Some issues, such as child support, only apply to some divorcing couples. However, property division comes up in almost all divorce cases. That is because nearly all married individuals have acquired property together. Sometimes, a divorcing couple’s assets are easily divided. Others are more tricky.
Either way, the court must employ the same four steps to divide the property.
The first step is to identify all properties. The divorcing couple must create a list of all their assets and debts.
Next, the court will classify everything. That means the court will deem all identified assets marital or separate. Most things acquired during the marriage are “marital” property. Anything from before is “separate” and goes to the rightful owner and taxpayer.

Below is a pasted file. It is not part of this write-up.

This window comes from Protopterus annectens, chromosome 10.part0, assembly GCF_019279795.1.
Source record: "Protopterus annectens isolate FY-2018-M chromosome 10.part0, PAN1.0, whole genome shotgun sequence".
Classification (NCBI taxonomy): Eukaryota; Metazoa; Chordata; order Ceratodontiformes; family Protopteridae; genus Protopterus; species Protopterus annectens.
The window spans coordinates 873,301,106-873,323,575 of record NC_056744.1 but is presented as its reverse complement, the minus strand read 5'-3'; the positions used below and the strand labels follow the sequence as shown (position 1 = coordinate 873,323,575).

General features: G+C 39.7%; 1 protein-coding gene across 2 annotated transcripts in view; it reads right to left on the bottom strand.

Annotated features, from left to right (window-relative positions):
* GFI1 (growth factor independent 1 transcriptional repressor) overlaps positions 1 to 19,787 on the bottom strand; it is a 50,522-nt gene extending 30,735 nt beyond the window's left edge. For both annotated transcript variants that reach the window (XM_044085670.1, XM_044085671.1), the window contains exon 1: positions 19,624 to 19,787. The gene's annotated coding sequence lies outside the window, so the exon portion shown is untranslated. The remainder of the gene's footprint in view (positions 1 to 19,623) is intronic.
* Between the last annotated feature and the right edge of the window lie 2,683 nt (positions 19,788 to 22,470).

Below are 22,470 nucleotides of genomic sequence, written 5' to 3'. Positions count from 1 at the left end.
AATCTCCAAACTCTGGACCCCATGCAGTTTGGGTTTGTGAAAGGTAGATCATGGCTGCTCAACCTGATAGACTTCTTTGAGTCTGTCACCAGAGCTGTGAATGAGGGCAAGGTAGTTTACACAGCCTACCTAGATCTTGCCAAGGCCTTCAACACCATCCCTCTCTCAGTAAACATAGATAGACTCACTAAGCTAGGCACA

There are specific nuances and exceptions regarding what the court considers separate and marital property. Check the laws and regulations at the local court to get a better idea of how the court will classify all pieces of property.
The property is then valued. The court provides each asset with a fair value on the separation date. The valuation process can determine whether encumbrances are necessary.
Finally, the court distributes the property. Generally, the court distributes marital property equally, although there are circumstances that one of the spouses can use to have an unequal distribution considered.
These steps will always be in play and make the process seem straightforward. However, the property can sometimes be difficult to classify or value, making this process more complex.